[Solved] /bin/bash^M: bad interpreter: no such file or directory

If you’ve ever seen this error when trying to execute a script on a Linux system, you’re not alone. Fortunately, there are a couple of easy solutions.

This error is caused when bash runs into an invisible character that it doesn’t like. The most common cause is when a file was edited or created on a Windows PC. Even programs like Notepad will insert unseen characters that the bash shell can’t interpret.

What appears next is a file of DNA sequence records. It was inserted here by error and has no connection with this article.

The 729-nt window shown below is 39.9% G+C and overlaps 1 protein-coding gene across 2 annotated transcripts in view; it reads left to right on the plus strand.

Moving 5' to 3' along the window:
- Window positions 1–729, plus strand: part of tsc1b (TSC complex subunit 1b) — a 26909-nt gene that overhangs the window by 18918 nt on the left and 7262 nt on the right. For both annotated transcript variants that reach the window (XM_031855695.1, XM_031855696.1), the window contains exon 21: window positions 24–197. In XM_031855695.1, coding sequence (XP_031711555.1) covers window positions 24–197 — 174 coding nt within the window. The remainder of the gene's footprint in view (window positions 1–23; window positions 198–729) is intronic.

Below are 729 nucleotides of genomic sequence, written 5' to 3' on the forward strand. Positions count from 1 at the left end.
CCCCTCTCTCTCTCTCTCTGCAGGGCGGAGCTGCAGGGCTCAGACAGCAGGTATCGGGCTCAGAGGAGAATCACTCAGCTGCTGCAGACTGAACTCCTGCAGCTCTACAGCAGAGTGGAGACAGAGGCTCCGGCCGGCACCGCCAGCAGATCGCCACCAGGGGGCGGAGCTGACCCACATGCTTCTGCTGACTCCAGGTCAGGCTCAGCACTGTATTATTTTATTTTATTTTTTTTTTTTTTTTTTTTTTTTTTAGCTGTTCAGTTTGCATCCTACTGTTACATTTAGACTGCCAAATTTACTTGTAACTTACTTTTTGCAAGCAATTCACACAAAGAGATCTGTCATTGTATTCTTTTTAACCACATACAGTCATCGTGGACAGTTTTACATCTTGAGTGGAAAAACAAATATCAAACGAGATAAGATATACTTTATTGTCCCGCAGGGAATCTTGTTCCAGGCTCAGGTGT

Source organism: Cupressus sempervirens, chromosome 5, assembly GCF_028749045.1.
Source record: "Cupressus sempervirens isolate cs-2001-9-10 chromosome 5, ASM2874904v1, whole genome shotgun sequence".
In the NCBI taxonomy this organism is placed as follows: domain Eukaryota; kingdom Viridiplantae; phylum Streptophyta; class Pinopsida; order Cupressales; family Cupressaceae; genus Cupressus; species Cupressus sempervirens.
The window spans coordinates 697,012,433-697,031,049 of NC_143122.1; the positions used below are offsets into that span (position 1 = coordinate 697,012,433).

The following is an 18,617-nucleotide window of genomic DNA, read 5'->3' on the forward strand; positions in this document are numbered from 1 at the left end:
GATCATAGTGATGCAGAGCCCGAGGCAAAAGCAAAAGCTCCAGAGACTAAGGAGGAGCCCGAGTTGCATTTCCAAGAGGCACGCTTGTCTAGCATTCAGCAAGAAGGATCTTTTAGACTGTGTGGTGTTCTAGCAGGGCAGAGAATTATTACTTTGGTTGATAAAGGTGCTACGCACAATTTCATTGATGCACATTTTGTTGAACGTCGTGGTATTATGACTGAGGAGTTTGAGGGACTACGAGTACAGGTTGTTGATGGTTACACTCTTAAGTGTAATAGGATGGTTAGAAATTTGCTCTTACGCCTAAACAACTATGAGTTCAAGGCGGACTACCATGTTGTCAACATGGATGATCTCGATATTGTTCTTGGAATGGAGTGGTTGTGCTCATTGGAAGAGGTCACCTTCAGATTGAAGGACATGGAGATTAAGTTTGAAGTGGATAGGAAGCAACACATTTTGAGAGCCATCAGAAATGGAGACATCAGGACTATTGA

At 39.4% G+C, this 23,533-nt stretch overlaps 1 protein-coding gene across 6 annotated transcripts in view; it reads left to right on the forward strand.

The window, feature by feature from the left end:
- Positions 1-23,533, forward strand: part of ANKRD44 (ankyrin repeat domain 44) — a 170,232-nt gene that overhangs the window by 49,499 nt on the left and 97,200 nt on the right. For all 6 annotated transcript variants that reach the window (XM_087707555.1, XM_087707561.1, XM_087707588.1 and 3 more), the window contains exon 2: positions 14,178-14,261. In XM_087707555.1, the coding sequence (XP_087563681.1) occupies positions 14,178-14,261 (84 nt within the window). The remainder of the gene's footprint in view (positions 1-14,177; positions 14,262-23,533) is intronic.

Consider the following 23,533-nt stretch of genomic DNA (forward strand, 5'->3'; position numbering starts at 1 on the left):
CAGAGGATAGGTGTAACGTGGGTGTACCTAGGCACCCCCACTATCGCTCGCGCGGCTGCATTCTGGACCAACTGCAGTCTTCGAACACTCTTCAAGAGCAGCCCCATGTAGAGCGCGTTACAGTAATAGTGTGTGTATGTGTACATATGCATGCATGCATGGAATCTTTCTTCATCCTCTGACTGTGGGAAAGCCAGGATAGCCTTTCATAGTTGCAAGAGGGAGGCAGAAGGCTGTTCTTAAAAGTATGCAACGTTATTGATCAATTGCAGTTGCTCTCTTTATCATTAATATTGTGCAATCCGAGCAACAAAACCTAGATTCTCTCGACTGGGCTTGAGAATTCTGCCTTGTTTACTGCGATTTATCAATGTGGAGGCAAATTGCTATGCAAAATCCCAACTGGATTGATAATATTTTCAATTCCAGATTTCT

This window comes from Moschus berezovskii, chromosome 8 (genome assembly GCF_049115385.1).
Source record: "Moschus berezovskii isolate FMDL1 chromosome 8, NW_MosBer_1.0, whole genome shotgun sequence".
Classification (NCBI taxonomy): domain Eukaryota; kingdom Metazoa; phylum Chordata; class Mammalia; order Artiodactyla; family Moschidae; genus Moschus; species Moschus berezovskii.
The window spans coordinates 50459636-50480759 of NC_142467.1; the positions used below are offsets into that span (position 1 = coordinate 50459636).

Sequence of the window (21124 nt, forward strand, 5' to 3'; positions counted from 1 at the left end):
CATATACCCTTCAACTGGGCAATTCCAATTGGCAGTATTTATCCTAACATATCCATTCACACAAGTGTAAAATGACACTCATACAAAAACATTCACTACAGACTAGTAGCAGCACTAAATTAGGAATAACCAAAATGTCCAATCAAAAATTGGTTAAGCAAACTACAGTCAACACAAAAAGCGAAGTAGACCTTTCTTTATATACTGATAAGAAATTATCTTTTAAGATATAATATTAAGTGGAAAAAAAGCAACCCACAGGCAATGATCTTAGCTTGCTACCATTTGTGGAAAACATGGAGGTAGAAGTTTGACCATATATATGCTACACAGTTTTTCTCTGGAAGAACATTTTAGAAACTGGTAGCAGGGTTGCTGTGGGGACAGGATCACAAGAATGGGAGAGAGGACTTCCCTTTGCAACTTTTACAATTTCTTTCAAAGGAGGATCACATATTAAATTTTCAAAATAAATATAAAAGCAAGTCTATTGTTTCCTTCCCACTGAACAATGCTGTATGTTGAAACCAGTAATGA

/bin/bash^M: bad interpreter: no such file or directory

Here are two solutions to quickly remedy the problem:

Option 1. Use the following sed command on the file:

sed -i s/{ctrl+v}{ctrl+m}// filename

Option 2. Install dos2unix and run it on the file. Use your system’s package manager; the following example works on Ubuntu:

sudo apt install dos2unix
dos2unix filename

Either option works and you should now be able to execute the file.

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